|I finally met some of my kind: monkeys! The monkeys|
pictured are likely a species of gibbon.
|The woman sang to us from her hymn |
book. We enjoyed the lovely view out
her back door: a 15-foot drop to the
ground and miles of tall trees.
|Seven-layer tea! We counted.|
|Sunset on the lake.|
|Impromptu visit to a BRAC School|
As we left the village, young children ran after us waving and yelling "bye-bye." They seemed to use the phrase "bye-bye" as both a greeting and departing expression. Their earnest jubilation kept me smiling throughout the rest of our BTRI exploration.
Our final stop happened to be my favorite stop of the entire trip: the Zareen Tea Estate. Here, the Ispahani Tea is grown, one of the most widely purchased teas in Bangladesh. The Lonely Planet Guide recommended visiting this tea estate, as it usually welcomes tourists. We sought the garden manager to ask permission to enter the estate. The empty office and friendly men working in the tea processing station spurred us to enter the estate. Shortly after entry, we met a man who was the uncle of a man who lived and worked on the estate. He beckoned his nephew to tour us around Zareen Tea Estate. At first glimpse of the nephew, I had found my purpose in life: to marry this adorable man and co-own a tea estate. Just kidding, but he was really cute and seeing the Zareen Tea Estate was one of the most incredible experiences of my life. Miles and miles of tea bushes wrapped around the hills. I wondered if this is where Dr. Seuss gained his inspiration.
|Our rather handsome tour guide leading us|
through the steep, narrow paths between the
tea bushes. The pickers, likely barefoot, scale
these steep hills on the regular.
If we didn’t have to catch our train that evening, I could have hiked through Zareen Tea Estate all day, all week, maybe even an eternity. During the tour, I was speechless. All I could say was, “Wow, this is beautiful. I can’t even explain how beautiful this is.” None of us wanted to return to Dhaka. We joked about disappearing in the tea bushes and cutting off our city contacts. We reluctantly packed up our eco-cottage and endured the 5 hour train ride back to Dhaka. Clearly in denial that the best weekend ever had ended, we missed our train stop and took a terrifying CNG ride from Old Dhaka to our places. Our driver last night was the craziest driver I have had in Dhaka. Normally vehicles follow the big shark little shark rules of the road, but this guy had no regard for trucks or cars. Speeding through small alleys, we soared over potholes, almost capsizing. At one point, I banged on the barrier between the driver and passengers, wailing to be let out. He thought this meant go straight (the direction I had been trying to tell him to go), so we finally headed the right direction down Gulshan Avenue. Funny how language barriers work. This rude awakening certified that I was back in Dhaka.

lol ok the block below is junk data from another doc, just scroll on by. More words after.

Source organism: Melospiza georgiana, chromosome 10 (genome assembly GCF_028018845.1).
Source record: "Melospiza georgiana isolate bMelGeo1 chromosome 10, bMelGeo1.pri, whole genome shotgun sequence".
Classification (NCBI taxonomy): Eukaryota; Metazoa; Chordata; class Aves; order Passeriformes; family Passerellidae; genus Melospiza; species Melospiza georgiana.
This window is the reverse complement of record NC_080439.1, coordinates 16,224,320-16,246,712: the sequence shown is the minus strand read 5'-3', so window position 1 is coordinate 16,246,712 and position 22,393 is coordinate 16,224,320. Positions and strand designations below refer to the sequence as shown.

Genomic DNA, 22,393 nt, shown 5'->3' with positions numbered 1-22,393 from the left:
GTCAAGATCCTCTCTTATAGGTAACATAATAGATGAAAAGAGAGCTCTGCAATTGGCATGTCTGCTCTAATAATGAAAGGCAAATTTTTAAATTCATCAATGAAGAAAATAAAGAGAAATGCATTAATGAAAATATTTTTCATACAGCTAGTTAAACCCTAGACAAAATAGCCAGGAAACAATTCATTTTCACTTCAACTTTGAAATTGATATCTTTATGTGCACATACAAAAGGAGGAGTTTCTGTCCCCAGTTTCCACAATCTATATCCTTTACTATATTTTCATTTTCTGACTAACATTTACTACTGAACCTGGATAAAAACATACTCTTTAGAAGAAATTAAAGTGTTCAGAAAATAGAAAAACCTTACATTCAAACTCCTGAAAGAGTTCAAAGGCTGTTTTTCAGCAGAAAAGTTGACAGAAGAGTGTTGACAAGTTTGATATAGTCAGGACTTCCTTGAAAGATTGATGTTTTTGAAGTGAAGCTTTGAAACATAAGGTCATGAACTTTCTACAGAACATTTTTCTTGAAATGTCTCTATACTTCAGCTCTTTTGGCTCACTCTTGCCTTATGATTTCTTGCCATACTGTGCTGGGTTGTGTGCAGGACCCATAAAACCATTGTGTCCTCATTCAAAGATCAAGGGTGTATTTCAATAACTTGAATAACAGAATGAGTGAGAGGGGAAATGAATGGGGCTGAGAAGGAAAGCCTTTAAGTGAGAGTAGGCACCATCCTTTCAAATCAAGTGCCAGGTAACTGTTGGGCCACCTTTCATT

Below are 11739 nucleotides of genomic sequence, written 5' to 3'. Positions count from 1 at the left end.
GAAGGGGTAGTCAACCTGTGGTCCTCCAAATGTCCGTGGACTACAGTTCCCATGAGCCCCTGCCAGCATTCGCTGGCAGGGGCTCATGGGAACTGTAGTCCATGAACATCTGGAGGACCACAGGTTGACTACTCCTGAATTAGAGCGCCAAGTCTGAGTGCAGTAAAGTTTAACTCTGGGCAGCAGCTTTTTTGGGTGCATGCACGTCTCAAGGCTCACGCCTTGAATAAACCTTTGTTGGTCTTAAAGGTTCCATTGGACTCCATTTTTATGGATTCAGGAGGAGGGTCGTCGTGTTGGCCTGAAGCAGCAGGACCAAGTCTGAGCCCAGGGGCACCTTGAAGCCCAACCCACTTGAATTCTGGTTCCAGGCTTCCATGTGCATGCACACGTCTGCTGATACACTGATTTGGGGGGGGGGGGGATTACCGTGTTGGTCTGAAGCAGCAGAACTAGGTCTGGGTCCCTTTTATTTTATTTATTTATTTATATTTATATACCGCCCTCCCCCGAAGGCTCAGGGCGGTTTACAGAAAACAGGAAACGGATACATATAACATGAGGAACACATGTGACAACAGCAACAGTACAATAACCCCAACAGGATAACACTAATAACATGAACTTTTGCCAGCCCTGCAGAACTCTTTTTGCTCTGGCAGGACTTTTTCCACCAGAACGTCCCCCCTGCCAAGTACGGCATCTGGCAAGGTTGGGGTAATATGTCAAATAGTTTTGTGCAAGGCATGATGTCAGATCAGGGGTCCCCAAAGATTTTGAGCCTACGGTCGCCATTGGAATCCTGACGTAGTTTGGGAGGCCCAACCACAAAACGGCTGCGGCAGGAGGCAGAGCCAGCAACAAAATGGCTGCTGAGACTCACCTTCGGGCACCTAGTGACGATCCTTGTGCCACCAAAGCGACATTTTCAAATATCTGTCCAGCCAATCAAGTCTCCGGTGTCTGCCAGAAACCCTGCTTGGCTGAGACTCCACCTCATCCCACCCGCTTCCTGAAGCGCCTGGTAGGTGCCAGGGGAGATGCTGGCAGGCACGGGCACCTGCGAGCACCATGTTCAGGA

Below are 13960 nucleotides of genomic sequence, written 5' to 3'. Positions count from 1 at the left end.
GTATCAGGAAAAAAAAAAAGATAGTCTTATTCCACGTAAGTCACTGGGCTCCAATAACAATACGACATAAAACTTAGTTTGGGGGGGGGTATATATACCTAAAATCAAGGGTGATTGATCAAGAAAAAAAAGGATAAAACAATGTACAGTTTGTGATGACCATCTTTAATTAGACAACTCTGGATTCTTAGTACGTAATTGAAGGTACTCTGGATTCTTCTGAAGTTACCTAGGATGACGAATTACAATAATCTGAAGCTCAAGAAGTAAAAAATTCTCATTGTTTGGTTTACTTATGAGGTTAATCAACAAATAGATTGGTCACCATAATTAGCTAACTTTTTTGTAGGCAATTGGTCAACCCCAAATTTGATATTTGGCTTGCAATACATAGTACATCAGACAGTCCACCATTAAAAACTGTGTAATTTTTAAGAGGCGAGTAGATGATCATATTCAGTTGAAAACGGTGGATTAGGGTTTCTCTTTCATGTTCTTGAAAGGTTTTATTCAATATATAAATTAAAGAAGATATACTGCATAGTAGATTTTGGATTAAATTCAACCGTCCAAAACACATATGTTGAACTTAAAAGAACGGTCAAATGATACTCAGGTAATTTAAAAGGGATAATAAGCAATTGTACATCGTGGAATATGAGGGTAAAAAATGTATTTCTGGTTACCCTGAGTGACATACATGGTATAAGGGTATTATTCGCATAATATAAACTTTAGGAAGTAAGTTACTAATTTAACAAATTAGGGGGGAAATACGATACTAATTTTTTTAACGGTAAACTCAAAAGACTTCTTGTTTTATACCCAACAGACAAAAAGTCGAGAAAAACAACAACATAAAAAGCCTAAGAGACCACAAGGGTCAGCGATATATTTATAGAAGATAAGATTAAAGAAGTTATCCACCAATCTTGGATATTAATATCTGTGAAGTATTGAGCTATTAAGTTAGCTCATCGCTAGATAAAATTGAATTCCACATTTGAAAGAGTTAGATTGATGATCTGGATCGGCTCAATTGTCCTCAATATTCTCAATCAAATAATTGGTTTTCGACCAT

|Striking a pose on the rickshaw while our drivers were M.I.A.|
Universal Studios should have cast me as E.T.
The weekend in Srimangal showed me a world I did not know existed. I fell in love with an enchanting place of serenity, solitude, and overwhelming beauty. After countless cups of to-die-for tea, one of the interns and me abused the phrase "cha koob moja cheelo" meaning "the tea is very delicious." This morning I learned that this phrase can also mean "very fun" or "very funny" depending on the context. Maybe I can even say "Srimangal koob moja cheelo." Before this weekend, I was not sure if I would ever visit Bangladesh again. Now I know that I cannot die before visiting Srimangal again.